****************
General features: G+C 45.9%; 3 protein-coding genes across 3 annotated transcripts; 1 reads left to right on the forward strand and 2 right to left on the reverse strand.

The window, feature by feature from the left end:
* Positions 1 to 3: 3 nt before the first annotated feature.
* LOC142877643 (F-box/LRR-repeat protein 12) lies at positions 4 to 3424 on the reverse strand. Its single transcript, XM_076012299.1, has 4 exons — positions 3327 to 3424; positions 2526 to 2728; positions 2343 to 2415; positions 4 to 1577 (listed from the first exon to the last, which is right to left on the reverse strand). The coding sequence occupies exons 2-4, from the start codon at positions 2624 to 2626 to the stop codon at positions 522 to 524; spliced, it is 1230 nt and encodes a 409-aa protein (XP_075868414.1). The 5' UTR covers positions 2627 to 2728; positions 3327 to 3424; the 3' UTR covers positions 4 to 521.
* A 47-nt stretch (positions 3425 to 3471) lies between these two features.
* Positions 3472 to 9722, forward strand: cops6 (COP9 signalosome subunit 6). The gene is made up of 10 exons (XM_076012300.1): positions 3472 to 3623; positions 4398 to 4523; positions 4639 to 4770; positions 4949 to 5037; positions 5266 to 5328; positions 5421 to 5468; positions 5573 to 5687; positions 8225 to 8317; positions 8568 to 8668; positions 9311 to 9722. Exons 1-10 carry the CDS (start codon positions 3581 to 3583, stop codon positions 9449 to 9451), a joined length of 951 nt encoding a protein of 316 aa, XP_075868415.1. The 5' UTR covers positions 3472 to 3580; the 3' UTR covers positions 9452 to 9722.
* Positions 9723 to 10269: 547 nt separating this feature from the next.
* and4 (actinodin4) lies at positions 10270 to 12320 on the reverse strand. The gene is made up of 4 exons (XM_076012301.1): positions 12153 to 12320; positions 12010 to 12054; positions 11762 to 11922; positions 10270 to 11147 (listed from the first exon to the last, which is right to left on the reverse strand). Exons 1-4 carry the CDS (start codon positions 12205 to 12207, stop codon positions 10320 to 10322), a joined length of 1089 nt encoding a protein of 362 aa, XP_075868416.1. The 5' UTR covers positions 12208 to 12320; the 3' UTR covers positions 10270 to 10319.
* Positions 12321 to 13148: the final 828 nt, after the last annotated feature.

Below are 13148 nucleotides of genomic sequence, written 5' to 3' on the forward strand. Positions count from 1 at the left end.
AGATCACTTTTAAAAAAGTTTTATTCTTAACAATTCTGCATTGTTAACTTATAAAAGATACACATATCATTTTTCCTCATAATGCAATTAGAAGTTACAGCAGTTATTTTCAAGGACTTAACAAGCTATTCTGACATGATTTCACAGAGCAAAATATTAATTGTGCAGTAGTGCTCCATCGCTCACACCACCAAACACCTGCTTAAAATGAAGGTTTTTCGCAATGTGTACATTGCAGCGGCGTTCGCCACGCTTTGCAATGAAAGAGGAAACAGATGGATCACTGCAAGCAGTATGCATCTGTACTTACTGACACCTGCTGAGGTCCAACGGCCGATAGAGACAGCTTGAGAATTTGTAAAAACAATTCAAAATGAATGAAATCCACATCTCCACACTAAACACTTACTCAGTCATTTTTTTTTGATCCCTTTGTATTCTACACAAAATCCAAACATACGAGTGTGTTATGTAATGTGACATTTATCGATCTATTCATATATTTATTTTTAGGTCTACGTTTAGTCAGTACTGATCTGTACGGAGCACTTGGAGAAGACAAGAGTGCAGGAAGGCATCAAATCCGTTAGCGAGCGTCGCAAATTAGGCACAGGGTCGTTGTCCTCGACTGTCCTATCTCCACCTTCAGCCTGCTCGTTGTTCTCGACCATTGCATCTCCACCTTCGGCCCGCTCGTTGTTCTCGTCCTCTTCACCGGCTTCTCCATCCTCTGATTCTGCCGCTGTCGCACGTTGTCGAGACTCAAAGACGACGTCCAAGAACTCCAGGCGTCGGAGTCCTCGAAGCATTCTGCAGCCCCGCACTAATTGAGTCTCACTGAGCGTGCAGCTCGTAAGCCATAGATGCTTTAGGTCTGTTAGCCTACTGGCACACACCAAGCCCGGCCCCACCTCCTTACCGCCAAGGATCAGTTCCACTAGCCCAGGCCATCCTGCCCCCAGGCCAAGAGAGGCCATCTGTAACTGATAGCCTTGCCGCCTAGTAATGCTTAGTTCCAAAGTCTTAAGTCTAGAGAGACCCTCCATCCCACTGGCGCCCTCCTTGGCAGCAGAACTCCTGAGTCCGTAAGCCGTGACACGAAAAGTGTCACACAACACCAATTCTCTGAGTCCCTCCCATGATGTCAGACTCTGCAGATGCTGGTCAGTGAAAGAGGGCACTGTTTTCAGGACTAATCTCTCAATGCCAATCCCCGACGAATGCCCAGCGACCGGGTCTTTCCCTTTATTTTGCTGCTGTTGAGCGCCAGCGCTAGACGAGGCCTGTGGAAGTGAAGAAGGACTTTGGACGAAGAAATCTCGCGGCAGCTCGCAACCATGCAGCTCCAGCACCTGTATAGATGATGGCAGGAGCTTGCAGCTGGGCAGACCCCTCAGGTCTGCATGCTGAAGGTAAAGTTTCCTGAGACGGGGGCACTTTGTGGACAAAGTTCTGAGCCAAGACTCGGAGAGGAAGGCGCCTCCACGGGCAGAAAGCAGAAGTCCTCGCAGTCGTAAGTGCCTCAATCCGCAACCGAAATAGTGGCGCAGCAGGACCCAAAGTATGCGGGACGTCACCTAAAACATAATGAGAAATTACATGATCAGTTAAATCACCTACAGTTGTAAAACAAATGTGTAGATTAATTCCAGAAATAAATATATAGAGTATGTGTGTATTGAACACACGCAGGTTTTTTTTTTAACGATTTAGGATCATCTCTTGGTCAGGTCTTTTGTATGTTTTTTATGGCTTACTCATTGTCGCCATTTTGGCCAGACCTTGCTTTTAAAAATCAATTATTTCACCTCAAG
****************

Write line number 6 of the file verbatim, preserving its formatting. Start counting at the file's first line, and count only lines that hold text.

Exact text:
* Positions 3472 to 9722, forward strand: cops6 (COP9 signalosome subunit 6). The gene is made up of 10 exons (XM_076012300.1): positions 3472 to 3623; positions 4398 to 4523; positions 4639 to 4770; positions 4949 to 5037; positions 5266 to 5328; positions 5421 to 5468; positions 5573 to 5687; positions 8225 to 8317; positions 8568 to 8668; positions 9311 to 9722. Exons 1-10 carry the CDS (start codon positions 3581 to 3583, stop codon positions 9449 to 9451), a joined length of 951 nt encoding a protein of 316 aa, XP_075868415.1. The 5' UTR covers positions 3472 to 3580; the 3' UTR covers positions 9452 to 9722.